Artist and Apprentice Mentor Each Other

After Birmingham artist Amy Pleasant was awarded a prestigious Joan Mitchell Foundation Painters and Sculptors Grant in 2015 for “unrestricted career support,” she knew she would need an assistant to help her carry off some of her plans, which included creating with ceramics. Pleasant needed to find someone who could guide her in exploring a medium with which she had little experience, and who was also interested in learning from a working artist like Pleasant. Ceramics graduate student Sydney Ewerth fit all of those requirements.

Sydney Ewerth, beginning her third year in the MFA program in ceramics at UA, has been working in the medium since her undergraduate days at Augusta University (formerly Georgia Regents University) where she received the BFA. Ewerth’s ceramic work has been selected for numerous juried exhibitions and she was accepted to an Oxbow residency this summer. Her ceramics professor recommended her for the challenge.

The fellowship will give Pleasant the freedom to push her work in directions she would not have been able to go otherwise, without financial support. Pleasant received a BFA from The School of the Art Institute of Chicago and an MFA from The Tyler School of Art, Philadelphia, PA.

She has held solo exhibitions at Jeff Bailey Gallery, NY, whitespace gallery, Atlanta, GA, Indianapolis Museum of Contemporary Art, The Birmingham Museum of Art, Atlanta Contemporary, CANDYLAND, Stockholm, Sweden, The Packing Plant, Nashville, The University of Alabama at Birmingham and Auburn University’s School of Liberal Arts.

Her work has been included in group exhibitions at venues such as The Knoxville Museum of Art, The Hunter Museum of American Art, The Weatherspoon Museum of Art, The Columbus Museum of Art, The Wiregrass Museum of Art, The National Museum for Women in the Arts, The Mobile Museum of Art, The Southeastern Center for Contemporary Art, The Huntsville Museum of Art, Clifford Chance, and The U.S. Embassy, Prague, Czech Republic.

Pleasant is at the six-month point now. Already completed a project of works on paper, now this project with Ewerth’s help, her plans and drawings are beginning to take the shape of stylized flat ceramic pieces a little reminiscent of Henry Moore’s sculptures. They are heads, torsos, and other simple shaped that will later be grouped into an installation. Meanwhile another project involves combining wood and ceramic pieces she has already completed? These pieces might be more than one project, but she won’t know until she gets them finished and can put them together. She’s always been interested in flatness.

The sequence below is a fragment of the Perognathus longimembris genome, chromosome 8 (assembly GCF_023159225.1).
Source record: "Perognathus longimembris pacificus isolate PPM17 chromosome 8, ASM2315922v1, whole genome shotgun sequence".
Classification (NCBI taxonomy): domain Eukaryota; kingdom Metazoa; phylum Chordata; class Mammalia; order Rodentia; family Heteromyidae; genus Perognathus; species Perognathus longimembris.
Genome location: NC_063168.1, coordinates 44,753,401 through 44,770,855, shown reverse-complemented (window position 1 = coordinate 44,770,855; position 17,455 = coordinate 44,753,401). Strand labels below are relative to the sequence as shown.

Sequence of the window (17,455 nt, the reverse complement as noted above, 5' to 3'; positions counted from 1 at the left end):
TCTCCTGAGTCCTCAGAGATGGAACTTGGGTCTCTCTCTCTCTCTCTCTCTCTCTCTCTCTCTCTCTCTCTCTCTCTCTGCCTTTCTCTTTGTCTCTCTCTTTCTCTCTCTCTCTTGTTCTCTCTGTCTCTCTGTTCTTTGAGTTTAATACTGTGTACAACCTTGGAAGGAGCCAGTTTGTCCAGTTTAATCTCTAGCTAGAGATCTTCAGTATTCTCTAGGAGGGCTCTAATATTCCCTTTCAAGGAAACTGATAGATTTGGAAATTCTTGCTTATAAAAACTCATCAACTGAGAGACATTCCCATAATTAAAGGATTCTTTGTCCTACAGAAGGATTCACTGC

Pleasant reveals an adventurous spirit: “I’ve always had a tendency to want to go into things I don’t know anything about and use materials I can’t quite control.” And Ewerth is willing to let go of some control of the medium. She chimed in that these are often “happy accidents.”

You are “failing and failing and failing until you figure it out,” Pleasant smiled. “Clay and me is a partnership. It’s a problem solving process — trial and error.”

Working in ceramics is very different from working on paper. It’s a longer process. “You have to think in a timeline.” And things blow up in the kiln or don’t work like you thought they would.

Although Pleasant is older and has worked longer in the art world than Ewerth, the dynamic between them is very easy, open and equal. Ewerth has her own depth of experience that she brings to their work times, not only in how to handle the medium of clay itself, but also in using glazes, how to fire the work and in planning how to get the work done over time. Creating work in ceramics can be a much longer drawn out process, compared to relatively short times of working with paper.

Sydney Ewerth’s website:
Amy Pleasant’s website: